Vitamin D

This information has been reviewed and adapted for use in South Carolina by Janis G. Hunter, HGIC Nutrition Specialist, and Katherine L. Cason, Professor, State Program Leader for Food Safety and Nutrition, Clemson University. (New 07/07.)

HGIC 4081

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Why We Need It

Vitamin D, a fat-soluble vitamin, is needed for normal absorption of calcium and phosphorus. It also helps put these minerals into bones and teeth, making them stronger.

Recommended Daily Intakes of Vitamin D
Age Vitamin D
per day

μg

IU

μg= micrograms
IU = International Units
Note that more vitamin D is needed as we get older.*

Source: adapted from the Dietary Reference Intakes series, National Academies Press. Copyright 1997, 1998, 2000, 2001, 2002, 2004, by the National Academies of Sciences.

birth - 50 years 5 200
51-70 years* 10 400
71 years and over* 15 600
pregnancy 5 200
breastfeeding 5 200

Elderly people should consume the recommended amount of vitamin D and either get outside more often or sit by an open window for a few minutes several times per week.

Sources

Vitamin D comes from two sources, sunlight and food.

Sunlight: When exposed to sunlight, the skin makes a compound that is converted to vitamin D in the liver and kidneys.

To make enough vitamin D, light-skinned people need about 10 to 15 minutes of sunlight on the face and arms, without sunscreen, two to three times a week. People in the northern U.S. need a longer time in the sun than those in the south for the same effect. On the other hand, dark-skinned people don't absorb sunlight as easily as light-skinned people, so they may require up to three hours of sun exposure depending on the climate.

Several factors affect how well the body makes vitamin D:

  • Older people make less vitamin D.
  • Dark-skinned people make vitamin D less easily than people with lighter skin.
  • Kidney or liver disease decreases vitamin D formation.
  • Air pollution and the use of sunscreen keeps the sun's ultraviolet (UV) light from reaching the skin.

Food: Most fluid milk is fortified with vitamin D. People who drink milk every day probably get enough vitamin D.

Sources of Vitamin D
Food Vitamin D
per day

μg

IU

μg = micrograms
IU = International Units
oz = ounces
herring, pickled, 3 oz 15 580
salmon, cooked, 3 oz 8 310
sardines, canned in oil, 3 oz 6 230
tuna, canned, 3 oz 5 200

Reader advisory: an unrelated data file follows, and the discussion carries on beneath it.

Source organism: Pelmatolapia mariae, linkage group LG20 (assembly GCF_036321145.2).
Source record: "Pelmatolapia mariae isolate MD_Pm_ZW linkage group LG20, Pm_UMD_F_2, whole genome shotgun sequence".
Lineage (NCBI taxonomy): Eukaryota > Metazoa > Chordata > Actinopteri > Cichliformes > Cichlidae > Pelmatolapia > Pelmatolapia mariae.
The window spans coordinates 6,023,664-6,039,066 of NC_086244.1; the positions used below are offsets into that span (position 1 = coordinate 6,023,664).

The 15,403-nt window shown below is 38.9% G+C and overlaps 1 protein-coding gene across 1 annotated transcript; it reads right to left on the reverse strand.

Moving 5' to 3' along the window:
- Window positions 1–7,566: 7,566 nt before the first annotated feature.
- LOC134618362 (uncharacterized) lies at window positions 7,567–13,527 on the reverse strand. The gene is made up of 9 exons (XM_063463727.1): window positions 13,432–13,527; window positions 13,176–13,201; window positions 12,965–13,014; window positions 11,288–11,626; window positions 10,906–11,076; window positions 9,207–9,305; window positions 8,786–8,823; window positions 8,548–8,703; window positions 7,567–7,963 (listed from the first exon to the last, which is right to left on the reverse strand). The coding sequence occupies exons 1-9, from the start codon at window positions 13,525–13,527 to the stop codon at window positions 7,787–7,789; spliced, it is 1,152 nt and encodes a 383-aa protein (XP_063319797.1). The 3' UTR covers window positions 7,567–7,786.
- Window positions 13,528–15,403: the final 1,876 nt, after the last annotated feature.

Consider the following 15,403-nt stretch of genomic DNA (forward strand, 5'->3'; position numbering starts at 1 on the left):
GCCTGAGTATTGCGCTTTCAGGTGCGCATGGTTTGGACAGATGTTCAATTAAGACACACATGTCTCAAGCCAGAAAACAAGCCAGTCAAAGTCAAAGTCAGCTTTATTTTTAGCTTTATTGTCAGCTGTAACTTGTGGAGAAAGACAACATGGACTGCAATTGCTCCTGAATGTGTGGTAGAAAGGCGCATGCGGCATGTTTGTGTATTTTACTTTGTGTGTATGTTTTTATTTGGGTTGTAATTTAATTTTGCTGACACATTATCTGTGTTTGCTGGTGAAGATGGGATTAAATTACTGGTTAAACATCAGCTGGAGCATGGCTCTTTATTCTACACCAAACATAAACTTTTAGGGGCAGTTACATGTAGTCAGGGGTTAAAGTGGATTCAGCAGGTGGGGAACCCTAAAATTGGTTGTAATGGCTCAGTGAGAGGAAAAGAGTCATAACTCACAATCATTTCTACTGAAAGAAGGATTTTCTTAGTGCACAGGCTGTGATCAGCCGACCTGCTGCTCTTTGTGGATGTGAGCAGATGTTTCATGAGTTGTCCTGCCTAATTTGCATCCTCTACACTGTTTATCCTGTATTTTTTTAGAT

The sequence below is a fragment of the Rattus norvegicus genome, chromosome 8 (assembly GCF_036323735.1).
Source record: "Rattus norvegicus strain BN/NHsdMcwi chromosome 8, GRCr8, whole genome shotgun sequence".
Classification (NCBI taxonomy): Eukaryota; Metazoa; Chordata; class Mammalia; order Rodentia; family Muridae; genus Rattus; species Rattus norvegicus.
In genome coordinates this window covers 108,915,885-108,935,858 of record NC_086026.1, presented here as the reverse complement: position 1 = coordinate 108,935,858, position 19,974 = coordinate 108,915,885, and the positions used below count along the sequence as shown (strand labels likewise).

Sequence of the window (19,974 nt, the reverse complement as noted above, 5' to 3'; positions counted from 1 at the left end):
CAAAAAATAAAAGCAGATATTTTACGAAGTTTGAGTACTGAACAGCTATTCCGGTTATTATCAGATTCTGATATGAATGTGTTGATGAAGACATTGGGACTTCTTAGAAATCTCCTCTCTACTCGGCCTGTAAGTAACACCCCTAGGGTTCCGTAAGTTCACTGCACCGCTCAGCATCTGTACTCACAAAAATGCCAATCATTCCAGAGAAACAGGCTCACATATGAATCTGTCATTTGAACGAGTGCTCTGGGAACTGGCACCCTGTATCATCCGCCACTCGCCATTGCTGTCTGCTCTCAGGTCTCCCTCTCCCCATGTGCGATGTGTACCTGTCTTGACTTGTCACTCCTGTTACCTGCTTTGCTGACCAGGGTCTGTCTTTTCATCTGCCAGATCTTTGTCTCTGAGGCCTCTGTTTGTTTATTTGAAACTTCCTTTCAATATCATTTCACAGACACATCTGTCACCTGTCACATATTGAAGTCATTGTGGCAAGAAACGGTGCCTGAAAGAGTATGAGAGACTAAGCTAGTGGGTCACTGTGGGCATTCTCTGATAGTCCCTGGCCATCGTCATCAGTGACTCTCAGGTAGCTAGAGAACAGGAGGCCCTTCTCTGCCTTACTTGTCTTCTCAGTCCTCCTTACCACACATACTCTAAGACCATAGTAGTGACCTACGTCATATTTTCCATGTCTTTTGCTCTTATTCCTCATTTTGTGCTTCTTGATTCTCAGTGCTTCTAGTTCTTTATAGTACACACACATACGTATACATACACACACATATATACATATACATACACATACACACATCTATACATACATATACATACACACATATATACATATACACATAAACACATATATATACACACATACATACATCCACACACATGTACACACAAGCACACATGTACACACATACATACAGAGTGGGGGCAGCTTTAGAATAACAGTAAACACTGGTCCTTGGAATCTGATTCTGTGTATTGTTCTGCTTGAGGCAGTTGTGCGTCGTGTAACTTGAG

milk, fortified, 1 cup 2.5 100
shrimp, canned, 3 oz 2.25 90
orange juice, fortified, ¾ cup 1.9 75
cereal, fortified, 1 serving 1-1.25 40-50
egg yolk, cooked, 1 large 0.6 25

If We Don't Get Enough

Bones are affected by lack of vitamin D. Growing children who do not get enough vitamin D can develop rickets, which prevents their bones from supporting their weight.

Adults who don't get enough vitamin D have a high risk of softening of the bone (osteomalacia). They also can lose bone mass, which leads to brittle bones (osteoporosis). Rickets and osteomalacia are rare in the U.S., but osteoporosis is a common health issue, especially with the elderly.

Vitamin D deficiency also may be associated with increased risk for several chronic non-skeletal diseases, including some cancers and autoimmune disorders.

Supplements

Older adults, people with dark skin, and anyone who does not get sufficient exposure to sunlight should get extra vitamin D from vitamin D-fortified foods and/or supplements. Kidney or liver disease, air pollution and use of sunscreen also affect how well the body makes vitamin D.

If you can't get enough vitamin D from your diet or sun exposure, consider asking your doctor about a supplement. Be careful with supplements, because high doses of vitamin D can be toxic (poisonous).

Do not get more than 50 μg (2000 IU on supplement labels) of vitamin D per day from food and supplements. Vitamin D toxicity can cause nausea, appetite loss, increased urination and thirst, mood changes, and calcium deposits in the lungs, kidneys and heart.

For More Information

The Family and Consumer Sciences (FCS) agent at your county Extension office may have more written information and nutrition classes for you to attend. Also, your doctor, health care provider, or a registered dietitian (RD) can provide reliable information.

Reliable nutrition information may be found on the Internet at the following sites:

http://www.clemson.edu/extension/hgic/
http://virtual.clemson.edu/groups/NIRC/
http://www.eatright.org
http://www.nutrition.gov
http://www.nal.usda.gov/fnic

Sources:

  1. Bobroff, Linda B. and Isabel Valentin-Oquendo. University of Florida Extension. Facts About Vitamin D. FCS8640. April 2006. http://edis.ifas.ufl.edu/publications.html
  2. Sizer, Frances and Eleanor Whitney. Nutrition Concepts and Controversies, Tenth Edition. 2006.
  3. National Academies of Sciences. National Academies Press. Dietary Reference Intakes series. 2004.

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